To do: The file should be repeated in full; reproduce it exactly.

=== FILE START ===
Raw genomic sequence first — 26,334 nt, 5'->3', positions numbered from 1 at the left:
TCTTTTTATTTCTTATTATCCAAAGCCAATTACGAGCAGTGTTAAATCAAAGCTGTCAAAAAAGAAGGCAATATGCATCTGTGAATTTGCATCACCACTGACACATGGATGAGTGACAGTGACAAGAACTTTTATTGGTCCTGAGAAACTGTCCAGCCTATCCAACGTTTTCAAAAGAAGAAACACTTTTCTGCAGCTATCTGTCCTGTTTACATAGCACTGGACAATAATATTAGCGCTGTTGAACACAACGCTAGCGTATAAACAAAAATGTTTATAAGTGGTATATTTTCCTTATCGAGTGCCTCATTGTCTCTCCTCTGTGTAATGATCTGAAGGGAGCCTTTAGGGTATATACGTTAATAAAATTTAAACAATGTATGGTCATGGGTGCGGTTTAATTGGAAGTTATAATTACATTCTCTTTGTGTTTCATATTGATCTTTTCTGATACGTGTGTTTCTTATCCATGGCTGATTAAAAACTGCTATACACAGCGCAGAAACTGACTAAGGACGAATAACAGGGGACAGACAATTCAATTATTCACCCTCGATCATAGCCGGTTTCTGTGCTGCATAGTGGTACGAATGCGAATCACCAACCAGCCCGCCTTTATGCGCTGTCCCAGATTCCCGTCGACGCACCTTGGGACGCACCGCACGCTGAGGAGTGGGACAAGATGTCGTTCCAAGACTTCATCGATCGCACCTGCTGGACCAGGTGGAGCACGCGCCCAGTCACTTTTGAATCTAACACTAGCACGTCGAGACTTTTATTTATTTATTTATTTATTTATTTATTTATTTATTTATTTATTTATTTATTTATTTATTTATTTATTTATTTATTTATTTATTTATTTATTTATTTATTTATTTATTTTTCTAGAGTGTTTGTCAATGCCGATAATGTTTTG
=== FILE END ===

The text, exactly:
Raw genomic sequence first — 26,334 nt, 5'->3', positions numbered from 1 at the left:
TCTTTTTATTTCTTATTATCCAAAGCCAATTACGAGCAGTGTTAAATCAAAGCTGTCAAAAAAGAAGGCAATATGCATCTGTGAATTTGCATCACCACTGACACATGGATGAGTGACAGTGACAAGAACTTTTATTGGTCCTGAGAAACTGTCCAGCCTATCCAACGTTTTCAAAAGAAGAAACACTTTTCTGCAGCTATCTGTCCTGTTTACATAGCACTGGACAATAATATTAGCGCTGTTGAACACAACGCTAGCGTATAAACAAAAATGTTTATAAGTGGTATATTTTCCTTATCGAGTGCCTCATTGTCTCTCCTCTGTGTAATGATCTGAAGGGAGCCTTTAGGGTATATACGTTAATAAAATTTAAACAATGTATGGTCATGGGTGCGGTTTAATTGGAAGTTATAATTACATTCTCTTTGTGTTTCATATTGATCTTTTCTGATACGTGTGTTTCTTATCCATGGCTGATTAAAAACTGCTATACACAGCGCAGAAACTGACTAAGGACGAATAACAGGGGACAGACAATTCAATTATTCACCCTCGATCATAGCCGGTTTCTGTGCTGCATAGTGGTACGAATGCGAATCACCAACCAGCCCGCCTTTATGCGCTGTCCCAGATTCCCGTCGACGCACCTTGGGACGCACCGCACGCTGAGGAGTGGGACAAGATGTCGTTCCAAGACTTCATCGATCGCACCTGCTGGACCAGGTGGAGCACGCGCCCAGTCACTTTTGAATCTAACACTAGCACGTCGAGACTTTTATTTATTTATTTATTTATTTATTTATTTATTTATTTATTTATTTATTTATTTATTTATTTATTTATTTATTTATTTATTTATTTATTTATTTATTTATTTATTTATTTTTCTAGAGTGTTTGTCAATGCCGATAATGTTTTG